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LOUISIANA “SWINGS² TO HIP-HOP VOTE
NEW ORLEANS HIP-HOP SUMMIT INSPIRES AND CHALLENGES THOUSANDS OF YOUTH TO REGISTER
PLAYSTATION®2/HSAN PULSE POLL REVEALS THAT 9 OUT OF 10 YOUTH FEEL EMPOWERED BY VOTING
RUSSELL SIMMONS, DR. BENJAMIN CHAVIS, REVEREND RUN,
KEVIN LILES, CASH MONEY, CHOPPA AND LL COOL J HOST 12,000 SUMMIT PARTICIPANTS
NEW YORK, NY -June 22, 2004 – In the aftermath of the first Hip-Hop Summit in the deep South, which was held Thursday, June 17, at the New Orleans Arena, thousands of youth are indicating their determination to make a difference in this year¹s National elections. The PlayStation®2/HSAN Pulse Poll conducted during the New Orleans Hip-Hop Summit, found that 9 out of 10 young people polled said they feel voting empowers them. In fact, more than half of the attendees surveyed registered to vote because they think they will be able to make a difference in the country and that voting will enable them to do that. The last presidential election only brought 36 per cent of Americans ages 18-24 to the polls, according to census figures, but according to the PlayStation®2/HSAN Pulse those numbers are likely to change.
“By polling today¹s youth, we have a better understanding of our core demographic and can hopefully aid the Hip-Hop Summit Action Network in its non-partisan voter registration initiatives,² said Molly Smith, director of public relations, Sony Computer Entertainment America.
For New Orleans’s young people, education, jobs and employment issues, and criminal justice were the top three issues that will motivate them to vote in this year¹s election. Gaining 71 percent of the vote, education was most important to these young voters; however, still in consideration were healthcare, national security, and censorship.
Not surprisingly, these were the same issues of concern to the panelists at the New Orleans Hip-Hip Summit. Nationally known artists such as Reverend Run, LL Cool J, BG, Da Brat, Layzie Bone, Loon, David Banner, Juvenile, Choppa, Humpty Hump and Ras B with Ricky Romance from B2K joined New Orleans Major C. Ray Nagin and Louisiana Lt. Governor Mitch Landrieu in stressing the importance of participating in the political process through voting. The panelists led by example as they recalled their previous reluctance about engaging in the political process and explained why they now felt it necessary to take back responsibility.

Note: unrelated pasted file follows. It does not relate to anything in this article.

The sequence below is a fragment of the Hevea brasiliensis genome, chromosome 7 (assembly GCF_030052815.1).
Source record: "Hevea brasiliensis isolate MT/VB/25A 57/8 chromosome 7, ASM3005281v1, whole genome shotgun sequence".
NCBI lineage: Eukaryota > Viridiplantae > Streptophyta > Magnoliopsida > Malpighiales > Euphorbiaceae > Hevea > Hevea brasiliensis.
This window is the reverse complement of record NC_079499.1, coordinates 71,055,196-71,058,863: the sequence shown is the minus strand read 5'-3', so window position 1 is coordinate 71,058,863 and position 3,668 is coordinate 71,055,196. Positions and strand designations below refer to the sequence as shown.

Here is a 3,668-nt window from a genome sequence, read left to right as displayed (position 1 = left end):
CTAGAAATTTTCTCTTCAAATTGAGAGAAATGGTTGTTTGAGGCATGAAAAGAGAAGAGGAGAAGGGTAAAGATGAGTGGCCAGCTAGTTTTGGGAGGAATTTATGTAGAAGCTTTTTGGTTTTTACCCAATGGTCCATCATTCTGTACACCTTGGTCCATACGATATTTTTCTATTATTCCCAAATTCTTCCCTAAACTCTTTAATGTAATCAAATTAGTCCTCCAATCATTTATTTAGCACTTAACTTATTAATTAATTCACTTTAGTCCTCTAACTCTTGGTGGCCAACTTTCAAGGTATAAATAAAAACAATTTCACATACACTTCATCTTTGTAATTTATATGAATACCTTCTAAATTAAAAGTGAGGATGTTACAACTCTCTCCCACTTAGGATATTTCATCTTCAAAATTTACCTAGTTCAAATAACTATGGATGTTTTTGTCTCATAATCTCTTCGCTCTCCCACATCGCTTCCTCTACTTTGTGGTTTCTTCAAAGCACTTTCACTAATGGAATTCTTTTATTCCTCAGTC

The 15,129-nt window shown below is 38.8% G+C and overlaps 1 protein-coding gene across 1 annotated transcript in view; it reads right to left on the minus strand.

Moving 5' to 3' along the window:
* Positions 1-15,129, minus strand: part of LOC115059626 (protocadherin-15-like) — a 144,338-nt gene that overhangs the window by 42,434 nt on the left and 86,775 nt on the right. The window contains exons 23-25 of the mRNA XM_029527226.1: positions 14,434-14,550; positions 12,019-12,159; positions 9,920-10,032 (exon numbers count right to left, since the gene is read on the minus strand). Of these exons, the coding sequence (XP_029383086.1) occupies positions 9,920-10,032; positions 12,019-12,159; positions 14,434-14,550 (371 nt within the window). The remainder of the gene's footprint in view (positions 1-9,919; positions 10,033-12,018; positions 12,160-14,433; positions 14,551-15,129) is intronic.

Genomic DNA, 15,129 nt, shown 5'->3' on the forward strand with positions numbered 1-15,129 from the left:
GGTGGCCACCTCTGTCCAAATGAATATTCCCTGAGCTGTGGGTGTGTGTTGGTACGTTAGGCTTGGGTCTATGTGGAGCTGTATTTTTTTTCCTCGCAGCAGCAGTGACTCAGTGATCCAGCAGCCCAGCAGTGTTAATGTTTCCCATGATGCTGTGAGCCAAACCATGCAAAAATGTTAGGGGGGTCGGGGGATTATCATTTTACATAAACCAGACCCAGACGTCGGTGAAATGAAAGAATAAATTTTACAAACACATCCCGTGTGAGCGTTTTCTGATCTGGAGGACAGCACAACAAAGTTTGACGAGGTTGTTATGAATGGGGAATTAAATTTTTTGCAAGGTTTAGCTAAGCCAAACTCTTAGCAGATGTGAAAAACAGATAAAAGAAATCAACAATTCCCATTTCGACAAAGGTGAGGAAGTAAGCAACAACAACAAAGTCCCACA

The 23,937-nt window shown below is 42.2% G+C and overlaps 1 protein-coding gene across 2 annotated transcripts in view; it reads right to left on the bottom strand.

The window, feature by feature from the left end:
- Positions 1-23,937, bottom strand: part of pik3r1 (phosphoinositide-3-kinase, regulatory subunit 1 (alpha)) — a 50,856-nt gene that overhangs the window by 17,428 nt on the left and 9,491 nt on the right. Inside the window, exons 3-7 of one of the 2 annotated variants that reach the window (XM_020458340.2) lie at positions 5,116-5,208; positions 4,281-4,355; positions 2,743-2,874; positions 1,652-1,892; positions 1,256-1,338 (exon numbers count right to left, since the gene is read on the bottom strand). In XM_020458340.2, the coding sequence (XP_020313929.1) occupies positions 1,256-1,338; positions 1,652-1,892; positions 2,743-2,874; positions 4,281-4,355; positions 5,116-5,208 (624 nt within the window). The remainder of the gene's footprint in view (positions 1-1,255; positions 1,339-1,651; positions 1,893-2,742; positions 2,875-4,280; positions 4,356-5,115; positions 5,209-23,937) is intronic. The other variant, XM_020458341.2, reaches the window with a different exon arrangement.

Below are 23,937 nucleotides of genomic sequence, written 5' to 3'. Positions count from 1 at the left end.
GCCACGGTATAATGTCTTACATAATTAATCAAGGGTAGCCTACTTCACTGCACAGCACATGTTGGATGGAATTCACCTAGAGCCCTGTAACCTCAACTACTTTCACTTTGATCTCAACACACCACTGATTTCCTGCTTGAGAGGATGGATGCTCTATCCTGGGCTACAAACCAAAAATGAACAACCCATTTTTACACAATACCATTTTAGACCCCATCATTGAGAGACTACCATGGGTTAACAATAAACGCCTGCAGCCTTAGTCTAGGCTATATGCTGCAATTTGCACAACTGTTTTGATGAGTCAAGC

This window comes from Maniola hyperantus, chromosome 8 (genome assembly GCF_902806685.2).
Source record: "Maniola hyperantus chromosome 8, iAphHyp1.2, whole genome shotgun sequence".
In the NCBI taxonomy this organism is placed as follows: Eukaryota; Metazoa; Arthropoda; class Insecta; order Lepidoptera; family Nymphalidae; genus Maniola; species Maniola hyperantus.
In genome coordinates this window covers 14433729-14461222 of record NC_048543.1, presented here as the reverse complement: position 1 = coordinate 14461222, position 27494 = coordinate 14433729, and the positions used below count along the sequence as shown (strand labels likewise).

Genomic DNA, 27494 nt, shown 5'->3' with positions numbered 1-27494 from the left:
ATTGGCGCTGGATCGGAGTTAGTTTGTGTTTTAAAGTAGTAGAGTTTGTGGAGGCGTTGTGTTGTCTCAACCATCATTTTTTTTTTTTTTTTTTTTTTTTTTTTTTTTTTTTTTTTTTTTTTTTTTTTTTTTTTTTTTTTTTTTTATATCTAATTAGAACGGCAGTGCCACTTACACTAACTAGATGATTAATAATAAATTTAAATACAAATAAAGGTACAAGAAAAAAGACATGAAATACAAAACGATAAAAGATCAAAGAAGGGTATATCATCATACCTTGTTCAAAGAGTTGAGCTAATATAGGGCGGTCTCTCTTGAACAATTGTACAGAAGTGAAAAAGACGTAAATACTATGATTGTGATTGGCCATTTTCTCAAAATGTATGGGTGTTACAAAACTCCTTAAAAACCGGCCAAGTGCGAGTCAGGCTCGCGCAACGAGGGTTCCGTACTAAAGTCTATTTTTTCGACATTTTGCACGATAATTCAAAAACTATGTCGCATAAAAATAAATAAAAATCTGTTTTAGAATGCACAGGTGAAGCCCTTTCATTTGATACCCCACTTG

David Banner said: “I didn¹t give a damn when I was younger. I¹m 30 now, and I¹m just beginning to become active.²
“There comes a point in your life that you can¹t just sit shotgun. you¹ve got to drive and voting is about driving,² concurs LL Cool J. “Hip-hop has come to a point where we can affect how this country is run.²
Much was discussed about the power of hip-hop as a culture to create a new paradigm for youth political participation. Russell Simmons challenged young Louisianans to embrace their future, “Hip-Hop gave us a voice to express our concerns about poverty and injustice. As a culture, we used that voice to bring those issues into the mainstream. Now as members of the hip-hop generation, we must use that voice and our collective power to support policies that will work to eradicate poverty and injustice. Louisiana can lead that charge.²
Kevin Liles, president of Def Jam Records, stated, “The hip hop generation intends to hold accountable all of those who seek our votes. This means they must speak to our issues before the election.²
Sponsors of the New Orleans Hip-Hop Summit were The City of New Orleans, the State of Louisiana, PlayStation®2 and Anheuser-Busch, Inc. The radio partners were Hot
104.5 FM, B97 FM, Q93 FM, Baton Rouge radio station MAX 94.1 and Gulfport-Biloxi, Mississippi radio station WJZD 95.5
Dr. Benjamin Chavis also thanked Voices for Working Families for aiding in the voter registration efforts on the day of the New Orleans Hip-Hop Summit. He stressed that efforts to register, educate and mobilize voters will be sustained across the state of Louisiana to ensure that the voices of this generation are heard: “They say Louisiana is a swing state. I say, it¹s going to swing to hip-hop!²
For more information about the Hip-Hop Summit Action Network and Hip-Hop Team Vote, please go to www.hsan.org